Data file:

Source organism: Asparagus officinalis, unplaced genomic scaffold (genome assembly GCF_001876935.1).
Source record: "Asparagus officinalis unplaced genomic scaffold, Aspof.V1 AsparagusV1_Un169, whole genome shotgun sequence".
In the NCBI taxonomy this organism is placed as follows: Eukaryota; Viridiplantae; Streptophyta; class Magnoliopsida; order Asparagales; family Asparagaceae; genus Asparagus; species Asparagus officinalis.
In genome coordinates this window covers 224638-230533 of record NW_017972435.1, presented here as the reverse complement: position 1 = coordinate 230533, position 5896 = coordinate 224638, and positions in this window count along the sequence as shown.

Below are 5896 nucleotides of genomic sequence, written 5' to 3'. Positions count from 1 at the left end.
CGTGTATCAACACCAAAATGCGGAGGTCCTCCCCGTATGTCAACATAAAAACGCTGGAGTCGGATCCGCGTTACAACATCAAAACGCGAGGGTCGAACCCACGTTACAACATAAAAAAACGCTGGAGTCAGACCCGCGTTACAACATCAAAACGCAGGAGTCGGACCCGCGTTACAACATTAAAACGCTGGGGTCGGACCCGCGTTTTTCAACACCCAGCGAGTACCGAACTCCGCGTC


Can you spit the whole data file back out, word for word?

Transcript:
Source organism: Asparagus officinalis, unplaced genomic scaffold (genome assembly GCF_001876935.1).
Source record: "Asparagus officinalis unplaced genomic scaffold, Aspof.V1 AsparagusV1_Un169, whole genome shotgun sequence".
In the NCBI taxonomy this organism is placed as follows: Eukaryota; Viridiplantae; Streptophyta; class Magnoliopsida; order Asparagales; family Asparagaceae; genus Asparagus; species Asparagus officinalis.
In genome coordinates this window covers 224638-230533 of record NW_017972435.1, presented here as the reverse complement: position 1 = coordinate 230533, position 5896 = coordinate 224638, and positions in this window count along the sequence as shown.

Below are 5896 nucleotides of genomic sequence, written 5' to 3'. Positions count from 1 at the left end.
CGTGTATCAACACCAAAATGCGGAGGTCCTCCCCGTATGTCAACATAAAAACGCTGGAGTCGGATCCGCGTTACAACATCAAAACGCGAGGGTCGAACCCACGTTACAACATAAAAAAACGCTGGAGTCAGACCCGCGTTACAACATCAAAACGCAGGAGTCGGACCCGCGTTACAACATTAAAACGCTGGGGTCGGACCCGCGTTTTTCAACACCCAGCGAGTACCGAACTCCGCGTC